5) Retail sales were soft;
6) Auto manufacturers seek billions in government loans to help meet new fuel efficiency standards;
7) A major hurricane barreled through the Gulf of Mexico, shutting in production and posing a serious threat to a large number of refineries.
8) The US$ suddenly and startlingly (and enduringly?) powers higher, which fact changes the calculus on nearly every outstanding transaction. (No less the investment markets);
9) Final eight weeks of silly season -- er, the US Presidential campaign;
10) Geo-political instability;
11) the price of everything -- stocks, bonds, commodities, real estate -- declines. There is no refuge;
12) Etc, etc, ad infinitum.
And as I write this post on Sunday evening, the bleak news re AIG, Lehman/LEH, and Merrill Lynch/MER radiate outward from the epicenter; panic reigns as emergency weekend meetings occurred yesterday and today with the Federal Reserve Bank and the better capitalized, still standing banks such as JP Morgan/JPM. Venerable Merrill Lynch/MER suddenly is gone, acquired by Bank of America/BAC for the inconceivably small sum of $50 billion. Inconceivable, that is, until recent events and days. Lehman/LEH teeters on the brink of bankruptcy and collapse. AIG seeks a massive $40 billion 'bridge loan' from the Fed to hurdle over its sudden financing needs brought about by indiscriminite selling of its stock and swap spreads bid up to once unimagined levels. Which is so much spin; in fact, what the company struggles with today is the direct result of bad decisions made by former and current company executives. And to throw salt on an already-suppurating wound, stock market futures indicate a singularly ugly opening for Monday morning; current indications show the DOW Industrials down perhaps 300 or 400 points, with proportionately similar sized gaps for other market indices and averages. The Fed strives and struggles, but like Sisyphus, it just cannot push the boulder (of confidence) up and over the mountain of no confidence.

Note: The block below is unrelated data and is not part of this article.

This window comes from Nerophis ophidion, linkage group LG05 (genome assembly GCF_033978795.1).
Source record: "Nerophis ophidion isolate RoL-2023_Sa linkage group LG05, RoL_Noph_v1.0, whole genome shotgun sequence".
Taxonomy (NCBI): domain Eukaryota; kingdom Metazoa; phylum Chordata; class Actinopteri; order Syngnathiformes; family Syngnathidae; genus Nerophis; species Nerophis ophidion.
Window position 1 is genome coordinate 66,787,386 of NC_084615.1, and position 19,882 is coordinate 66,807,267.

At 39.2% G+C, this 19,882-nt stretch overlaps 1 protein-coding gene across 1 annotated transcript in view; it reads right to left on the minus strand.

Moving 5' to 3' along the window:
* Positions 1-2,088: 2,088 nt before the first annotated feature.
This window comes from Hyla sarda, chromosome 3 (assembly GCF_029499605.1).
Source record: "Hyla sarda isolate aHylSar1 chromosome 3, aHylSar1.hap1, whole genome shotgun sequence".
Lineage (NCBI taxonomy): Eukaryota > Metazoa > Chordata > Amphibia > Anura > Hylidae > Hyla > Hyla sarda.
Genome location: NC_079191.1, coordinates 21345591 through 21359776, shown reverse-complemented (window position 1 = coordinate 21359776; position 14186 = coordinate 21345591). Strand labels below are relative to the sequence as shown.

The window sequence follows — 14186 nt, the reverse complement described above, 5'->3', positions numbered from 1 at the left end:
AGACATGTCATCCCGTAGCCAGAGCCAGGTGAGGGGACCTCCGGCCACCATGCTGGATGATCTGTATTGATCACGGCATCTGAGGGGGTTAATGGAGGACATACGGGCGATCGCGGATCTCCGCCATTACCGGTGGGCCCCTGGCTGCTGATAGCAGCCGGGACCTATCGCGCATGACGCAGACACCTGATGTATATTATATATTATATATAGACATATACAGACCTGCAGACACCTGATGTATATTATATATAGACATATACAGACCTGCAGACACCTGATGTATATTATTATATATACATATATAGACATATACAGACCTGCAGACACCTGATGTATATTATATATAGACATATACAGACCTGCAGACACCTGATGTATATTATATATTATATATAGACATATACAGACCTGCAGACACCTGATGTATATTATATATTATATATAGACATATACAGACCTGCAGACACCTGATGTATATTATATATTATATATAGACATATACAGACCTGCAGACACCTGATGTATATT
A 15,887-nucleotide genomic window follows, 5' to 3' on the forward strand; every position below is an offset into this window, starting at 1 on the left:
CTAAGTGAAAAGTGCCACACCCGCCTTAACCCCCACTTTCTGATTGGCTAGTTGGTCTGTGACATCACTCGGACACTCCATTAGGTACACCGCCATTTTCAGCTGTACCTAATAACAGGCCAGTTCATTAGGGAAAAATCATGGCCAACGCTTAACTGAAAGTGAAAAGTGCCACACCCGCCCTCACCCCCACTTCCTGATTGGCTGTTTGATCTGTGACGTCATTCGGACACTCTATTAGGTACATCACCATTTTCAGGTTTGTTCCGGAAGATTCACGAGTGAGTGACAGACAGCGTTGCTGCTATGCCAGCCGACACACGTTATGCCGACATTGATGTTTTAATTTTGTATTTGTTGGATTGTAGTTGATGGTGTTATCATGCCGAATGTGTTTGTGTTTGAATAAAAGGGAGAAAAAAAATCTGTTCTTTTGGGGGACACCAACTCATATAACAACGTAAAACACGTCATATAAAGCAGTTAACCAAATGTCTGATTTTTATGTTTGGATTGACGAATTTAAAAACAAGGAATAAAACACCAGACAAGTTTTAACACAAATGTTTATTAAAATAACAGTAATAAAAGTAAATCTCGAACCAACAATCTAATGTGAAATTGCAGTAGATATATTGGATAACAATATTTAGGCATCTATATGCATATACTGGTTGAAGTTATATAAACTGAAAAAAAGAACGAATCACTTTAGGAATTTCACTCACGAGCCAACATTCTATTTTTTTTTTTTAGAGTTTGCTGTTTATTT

And yet, and yet... nothing in the charts says unequivocably that current market dynamics are anything other than a garden-variety, standard, typical bear market; a bear market that remains within the larger periodicity's trading range, which itself remains within the long term up trend. Just like the 1970s. If today's market trend were a monolithic bear market, then all stocks would crater concurrently. But such is decisively not the situation. Oh sure, 'good' stocks implode, while 'bad' stocks rise high and higher -- but that very action self-denotes as a non-monolithic market.
My definition for bear market is a declining price trend of (no fewer than) two lower highs and two lower lows. Perceived thusly, most investors can see quickly that the market averages and indices qualify today as bear markets; most stocks fare even worse. The average bear market endures for ~18 months... from old peak to matching high (amplitude, not magnitude); the current bear market now is ~10 months old, so it is long in the tooth. But it is more than that...